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Without shelter, poor almajiri children roam the streets with hungry bellies

8 December 2021
Reading time: 4 minutes

Almajiranci is the oldest form of Islamic education in northern Nigeria and it involves sending children – some as young as three – to different states across the nation to learn and gain Qur’anic knowledge.

Mostly, because of the lack of security, hunger and no shelter, the children are sent away on their own by their parents.

Some almajirai in Maiduguri shared their stories with RNI reporter Amina Abbagana.

“I feel so sad at night seeing other children at home with their parents. Unfortunately, I have nowhere to stay and I am forced to sleep outside, despite the cold weather,” said Bakura Ba’ana.

“The weather is cold and it sometimes is hardly bearable for us. But we have no choice. We fetch wood and light fires. We sleep on rubber mats around the fire to keep ourselves warm and to avoid catching a cold or catarrh,” Bakura Ba’ana said.

“I can remember, in 2019, Maiduguri had a seriously cold season. So, after we finished our study for the day, because the weather was so cold, we decided to use a kerosene lamp and firewood at the same time. Unfortunately, my cousin, Ba’ana, was badly burnt and was hospitalised for months. After that his father took him to stay with him.”

Seven-year-old Habib Musa said because of the cold weather people were closing their gates early. This contributed to hunger among the almajirai. “We often sleep with empty bellies,” he said.

Muhammed Ibrahim said parents should be more considerate. “Most of the almajirai live like vagabonds, running about helter-skelter, without financial, health or livelihood support.”

He begged the government and non-governmental organisations – as well as wealthy individuals – to come to their aid.

A situation report released last year by ReliefWeb, a humanitarian information service provided by the United Nations Office for the Coordination of Humanitarian Affairs (OCHA), said for generations, children of school-going age had roamed the streets in a quest for survival.

“As an age-old tradition, these kids are popularly called ‘almajiri’ – children from poor homes usually sent to Islamic boarding schools. Formal education remains a far cry for thousands of these children.

“Put into perspective, Nigeria has about 13.42 million out-of-school children. In West Africa, Nigeria accounts for 45% of out-of-school children; 69% of the out-of-school children in Nigeria are from northern Nigeria, with 60% of them comprising girls.”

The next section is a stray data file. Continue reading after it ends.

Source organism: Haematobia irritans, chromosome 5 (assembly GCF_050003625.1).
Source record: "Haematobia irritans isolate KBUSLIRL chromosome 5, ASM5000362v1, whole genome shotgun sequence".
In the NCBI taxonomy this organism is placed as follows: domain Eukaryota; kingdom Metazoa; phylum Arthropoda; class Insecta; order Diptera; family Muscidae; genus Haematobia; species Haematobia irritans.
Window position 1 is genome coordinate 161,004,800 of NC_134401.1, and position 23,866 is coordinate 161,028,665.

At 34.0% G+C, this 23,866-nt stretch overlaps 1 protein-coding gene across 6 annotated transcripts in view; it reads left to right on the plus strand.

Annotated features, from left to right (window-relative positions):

The report said that the destruction of schools by insurgents, forced displacement and the volatile nature of the region had grossly affected accessibility to primary education in the area.

It said that over the years, the almajiri programme had co-existed alongside the formal school system but it had failed to be subsumed into the formal education sector. Nigeria’s former president, Goodluck Jonathan, reportedly spent about 15 billion naira in building almajiri schools in an effort to integrate basic education into the almajiri system.

“There have been reports that there are structures built for the purpose that have either been used for conventional education or lay waste because the pupils have gone back to the old ways of street begging.”

The report said that since the start of the COVID-19 pandemic, when free movement was banned and social distancing greatly promoted, the almajiri way of life had been greatly threatened. Hundreds of almajiri children had been deported across different states in a bid to flatten the spread of the Coronavirus. In some cases, some of them had tested positive to COVID-19.

  • Males seeking Islam knowledge are called almajiri and females are called almajira; the plural is almajirai.

The system encourages adults to leave parental responsibilities to the Islamic school.

Colloquially, the term has expanded to refer to any young person who begs on the streets and does not attend secular school.

Almajirai are children, usually from poor rural backgrounds, who leave their hometowns to study Islamic learning with malammai, teachers of the Qur’an.

The almajirai usually begin their studies between the ages of three and 12.

About the author

Elvis Mugisha